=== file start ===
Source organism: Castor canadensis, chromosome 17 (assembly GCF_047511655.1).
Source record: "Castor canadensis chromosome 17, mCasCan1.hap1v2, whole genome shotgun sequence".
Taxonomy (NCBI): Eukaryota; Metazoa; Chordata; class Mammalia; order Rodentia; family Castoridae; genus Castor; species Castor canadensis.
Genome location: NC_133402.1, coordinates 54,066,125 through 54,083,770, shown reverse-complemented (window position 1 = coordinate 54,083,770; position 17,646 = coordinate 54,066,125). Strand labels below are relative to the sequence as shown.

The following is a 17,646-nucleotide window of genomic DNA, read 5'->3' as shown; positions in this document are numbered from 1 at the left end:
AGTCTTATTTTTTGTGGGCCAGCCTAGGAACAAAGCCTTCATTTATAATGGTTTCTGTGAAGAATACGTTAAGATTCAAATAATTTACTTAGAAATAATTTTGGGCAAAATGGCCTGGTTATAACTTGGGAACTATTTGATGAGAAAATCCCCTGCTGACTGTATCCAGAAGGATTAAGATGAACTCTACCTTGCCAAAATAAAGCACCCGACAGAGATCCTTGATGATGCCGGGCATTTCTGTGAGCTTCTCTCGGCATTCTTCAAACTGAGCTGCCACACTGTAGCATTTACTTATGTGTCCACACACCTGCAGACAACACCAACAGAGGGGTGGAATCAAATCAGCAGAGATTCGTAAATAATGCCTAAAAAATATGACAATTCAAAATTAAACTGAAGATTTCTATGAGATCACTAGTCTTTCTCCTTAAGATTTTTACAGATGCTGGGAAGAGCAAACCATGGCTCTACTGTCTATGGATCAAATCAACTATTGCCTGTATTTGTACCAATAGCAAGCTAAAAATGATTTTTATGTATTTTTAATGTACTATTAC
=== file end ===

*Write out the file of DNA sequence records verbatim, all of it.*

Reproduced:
Source organism: Castor canadensis, chromosome 17 (assembly GCF_047511655.1).
Source record: "Castor canadensis chromosome 17, mCasCan1.hap1v2, whole genome shotgun sequence".
Taxonomy (NCBI): Eukaryota; Metazoa; Chordata; class Mammalia; order Rodentia; family Castoridae; genus Castor; species Castor canadensis.
Genome location: NC_133402.1, coordinates 54,066,125 through 54,083,770, shown reverse-complemented (window position 1 = coordinate 54,083,770; position 17,646 = coordinate 54,066,125). Strand labels below are relative to the sequence as shown.

The following is a 17,646-nucleotide window of genomic DNA, read 5'->3' as shown; positions in this document are numbered from 1 at the left end:
AGTCTTATTTTTTGTGGGCCAGCCTAGGAACAAAGCCTTCATTTATAATGGTTTCTGTGAAGAATACGTTAAGATTCAAATAATTTACTTAGAAATAATTTTGGGCAAAATGGCCTGGTTATAACTTGGGAACTATTTGATGAGAAAATCCCCTGCTGACTGTATCCAGAAGGATTAAGATGAACTCTACCTTGCCAAAATAAAGCACCCGACAGAGATCCTTGATGATGCCGGGCATTTCTGTGAGCTTCTCTCGGCATTCTTCAAACTGAGCTGCCACACTGTAGCATTTACTTATGTGTCCACACACCTGCAGACAACACCAACAGAGGGGTGGAATCAAATCAGCAGAGATTCGTAAATAATGCCTAAAAAATATGACAATTCAAAATTAAACTGAAGATTTCTATGAGATCACTAGTCTTTCTCCTTAAGATTTTTACAGATGCTGGGAAGAGCAAACCATGGCTCTACTGTCTATGGATCAAATCAACTATTGCCTGTATTTGTACCAATAGCAAGCTAAAAATGATTTTTATGTATTTTTAATGTACTATTAC